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Atypical lipomatous tumor with rare structural rearrangements involving chromosomes 8 and 12

By Malin A Nilsson, Henryk Domanski, Fredrik Mertens and Nils Mandahl


Atypical lipomatous tumor (ALT), an intermediate malignant neoplasm of soft tissues, is characterized by the presence of supernumerary ring and giant marker chromosomes. These supernumerary chromosomes consistently contain amplified 12q-material in association with amplified segments from a variety of other chromosomes. However, a few cases of ALT with other types of chromosomal rearrangements have been reported earlier. We report on new types of structural aberrations in a case of ALT. In a pseudodiploid karyotype, there were two aberrant chromosomes, both consisting of alternating chromosome 8 and 12 sequences as shown by multicolor fluorescence in situ hybridization (FISH). The complex rearrangement was not only the result of multiple breaks and reunions of these chromosomes, but was also associated with a gain of chromosome 12 sequences. FISH analyses revealed that the number of MDM2 signals was slightly elevated (median, 5). There were three intact copies of HMGA2 and one additional copy of the 5' part of the gene. These findings are consistent with previous reports that the ALT phenotype may be associated with a low or moderate level of gene amplification, whereas truncation of HMGA2 has been observed in both ALTs and benign lipomas. The aberrations in the present case were stable, although rare cells with higher MDM2 copy numbers were detected. Whether ALTs with these types of aberrations have a lower risk of tumor progression than ALTs with the notoriously mitotically unstable ring and giant marker chromosomes remains to be investigated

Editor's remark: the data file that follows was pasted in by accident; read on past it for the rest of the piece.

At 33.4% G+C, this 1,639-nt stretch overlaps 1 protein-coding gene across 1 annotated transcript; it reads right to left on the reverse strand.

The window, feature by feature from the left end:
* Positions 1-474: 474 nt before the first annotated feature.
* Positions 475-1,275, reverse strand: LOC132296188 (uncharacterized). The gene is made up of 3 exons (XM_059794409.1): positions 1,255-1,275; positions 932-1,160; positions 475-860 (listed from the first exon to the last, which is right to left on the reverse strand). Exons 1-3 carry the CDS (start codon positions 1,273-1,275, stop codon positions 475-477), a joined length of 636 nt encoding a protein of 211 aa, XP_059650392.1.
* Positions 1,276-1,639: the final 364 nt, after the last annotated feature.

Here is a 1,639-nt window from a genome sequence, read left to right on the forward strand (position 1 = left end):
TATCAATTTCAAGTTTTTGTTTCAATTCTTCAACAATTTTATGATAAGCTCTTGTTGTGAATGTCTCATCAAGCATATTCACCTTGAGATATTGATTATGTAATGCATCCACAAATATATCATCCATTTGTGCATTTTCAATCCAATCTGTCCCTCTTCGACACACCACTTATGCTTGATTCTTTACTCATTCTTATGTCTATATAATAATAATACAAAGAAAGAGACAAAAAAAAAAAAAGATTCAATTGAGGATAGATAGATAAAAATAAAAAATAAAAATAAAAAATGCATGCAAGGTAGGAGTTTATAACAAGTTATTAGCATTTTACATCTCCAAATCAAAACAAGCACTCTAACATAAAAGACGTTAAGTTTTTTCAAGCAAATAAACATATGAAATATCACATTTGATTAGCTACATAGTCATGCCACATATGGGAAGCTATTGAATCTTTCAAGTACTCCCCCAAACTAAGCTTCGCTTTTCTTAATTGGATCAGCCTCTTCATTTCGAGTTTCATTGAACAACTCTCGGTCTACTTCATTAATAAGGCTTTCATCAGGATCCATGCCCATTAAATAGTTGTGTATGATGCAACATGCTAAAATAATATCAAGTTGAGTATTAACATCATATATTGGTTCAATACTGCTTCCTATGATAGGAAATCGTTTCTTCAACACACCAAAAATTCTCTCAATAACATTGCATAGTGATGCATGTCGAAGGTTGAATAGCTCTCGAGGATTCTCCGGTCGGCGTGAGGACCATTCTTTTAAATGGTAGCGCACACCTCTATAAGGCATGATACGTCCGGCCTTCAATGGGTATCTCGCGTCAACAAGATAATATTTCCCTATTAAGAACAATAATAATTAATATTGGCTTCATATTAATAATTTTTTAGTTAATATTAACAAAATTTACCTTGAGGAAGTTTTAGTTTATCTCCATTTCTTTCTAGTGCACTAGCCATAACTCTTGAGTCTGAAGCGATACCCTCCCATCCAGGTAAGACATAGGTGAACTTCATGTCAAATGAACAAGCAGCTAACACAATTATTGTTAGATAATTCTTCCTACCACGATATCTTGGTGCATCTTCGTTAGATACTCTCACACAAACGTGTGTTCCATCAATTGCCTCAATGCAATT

Topics: Cancer and Oncology, Medical Genetics, Biopsy, Chromosome Aberrations, Chromosome Banding, Chromosomes, Chromosomes, Human, Pair 12, Chromosomes, Human, Pair 8, Disease Progression, Female, Humans, In Situ Hybridization, Fluorescence, Interphase, Karyotyping, Lipoma, Middle Aged, Neoplasms, Adipose Tissue, Phenotype, Case Reports, Journal Article, Research Support, Non-U.S. Gov't
Publisher: 'Spandidos Publications'
Year: 2005
DOI identifier: 10.3892/or.13.4.649
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